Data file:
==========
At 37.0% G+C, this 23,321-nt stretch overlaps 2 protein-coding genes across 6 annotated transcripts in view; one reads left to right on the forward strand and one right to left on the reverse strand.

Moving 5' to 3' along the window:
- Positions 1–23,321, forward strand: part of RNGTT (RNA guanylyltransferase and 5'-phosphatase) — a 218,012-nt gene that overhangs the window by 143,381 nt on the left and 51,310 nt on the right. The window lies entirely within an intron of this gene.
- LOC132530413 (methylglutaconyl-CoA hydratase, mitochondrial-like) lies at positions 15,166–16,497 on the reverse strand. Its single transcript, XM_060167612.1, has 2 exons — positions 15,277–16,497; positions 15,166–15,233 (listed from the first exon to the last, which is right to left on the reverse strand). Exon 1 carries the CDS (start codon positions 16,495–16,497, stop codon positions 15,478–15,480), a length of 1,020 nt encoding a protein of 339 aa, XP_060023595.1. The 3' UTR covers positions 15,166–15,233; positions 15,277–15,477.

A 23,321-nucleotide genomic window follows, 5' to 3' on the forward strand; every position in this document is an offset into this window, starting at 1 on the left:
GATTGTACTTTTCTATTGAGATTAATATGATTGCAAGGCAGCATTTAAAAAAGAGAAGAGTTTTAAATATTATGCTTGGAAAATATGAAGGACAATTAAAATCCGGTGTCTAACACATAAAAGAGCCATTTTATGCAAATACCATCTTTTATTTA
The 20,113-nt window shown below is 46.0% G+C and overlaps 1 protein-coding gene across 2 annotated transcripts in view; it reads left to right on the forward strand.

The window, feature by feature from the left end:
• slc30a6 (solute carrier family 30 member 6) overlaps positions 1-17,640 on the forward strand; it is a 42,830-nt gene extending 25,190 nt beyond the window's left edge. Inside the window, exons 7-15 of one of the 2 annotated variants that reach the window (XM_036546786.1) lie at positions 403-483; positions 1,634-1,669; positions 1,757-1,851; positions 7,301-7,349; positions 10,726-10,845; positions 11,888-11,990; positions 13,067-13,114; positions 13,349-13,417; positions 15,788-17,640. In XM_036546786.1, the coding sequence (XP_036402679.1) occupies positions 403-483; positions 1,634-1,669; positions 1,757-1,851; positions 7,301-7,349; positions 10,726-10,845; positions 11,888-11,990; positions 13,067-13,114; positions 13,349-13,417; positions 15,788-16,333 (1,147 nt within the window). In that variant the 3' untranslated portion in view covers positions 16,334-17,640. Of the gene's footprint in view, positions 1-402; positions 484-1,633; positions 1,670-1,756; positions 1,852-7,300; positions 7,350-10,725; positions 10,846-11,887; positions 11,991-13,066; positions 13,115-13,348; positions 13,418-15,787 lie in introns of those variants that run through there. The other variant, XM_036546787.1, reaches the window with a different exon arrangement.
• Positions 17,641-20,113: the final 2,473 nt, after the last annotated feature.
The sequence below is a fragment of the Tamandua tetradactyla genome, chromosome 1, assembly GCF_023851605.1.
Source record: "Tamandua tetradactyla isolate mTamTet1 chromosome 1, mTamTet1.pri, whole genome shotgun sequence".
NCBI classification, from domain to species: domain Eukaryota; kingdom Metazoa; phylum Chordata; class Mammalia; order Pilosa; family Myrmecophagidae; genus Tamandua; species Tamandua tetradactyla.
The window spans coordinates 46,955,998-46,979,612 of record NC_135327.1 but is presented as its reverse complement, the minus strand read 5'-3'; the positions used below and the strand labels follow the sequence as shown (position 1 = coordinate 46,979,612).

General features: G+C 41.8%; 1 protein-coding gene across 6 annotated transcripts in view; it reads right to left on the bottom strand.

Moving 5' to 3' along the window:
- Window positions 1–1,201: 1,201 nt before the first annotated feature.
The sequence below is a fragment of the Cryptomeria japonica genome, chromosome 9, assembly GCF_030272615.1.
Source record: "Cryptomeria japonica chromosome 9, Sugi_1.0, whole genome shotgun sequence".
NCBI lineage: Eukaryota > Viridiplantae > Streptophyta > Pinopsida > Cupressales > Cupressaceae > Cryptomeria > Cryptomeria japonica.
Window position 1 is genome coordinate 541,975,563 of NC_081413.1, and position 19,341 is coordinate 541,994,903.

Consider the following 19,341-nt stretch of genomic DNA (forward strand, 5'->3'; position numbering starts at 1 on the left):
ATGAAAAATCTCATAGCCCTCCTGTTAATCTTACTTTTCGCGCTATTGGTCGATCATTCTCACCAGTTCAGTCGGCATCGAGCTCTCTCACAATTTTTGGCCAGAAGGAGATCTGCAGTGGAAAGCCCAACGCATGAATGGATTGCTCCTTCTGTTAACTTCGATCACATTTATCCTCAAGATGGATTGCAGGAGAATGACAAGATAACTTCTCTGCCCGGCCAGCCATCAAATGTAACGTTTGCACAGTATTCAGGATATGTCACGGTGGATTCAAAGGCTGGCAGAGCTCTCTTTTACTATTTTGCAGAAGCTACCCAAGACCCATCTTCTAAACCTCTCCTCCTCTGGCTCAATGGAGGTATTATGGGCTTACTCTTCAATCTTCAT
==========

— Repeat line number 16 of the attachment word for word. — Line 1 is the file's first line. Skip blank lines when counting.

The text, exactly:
Moving 5' to 3' along the window: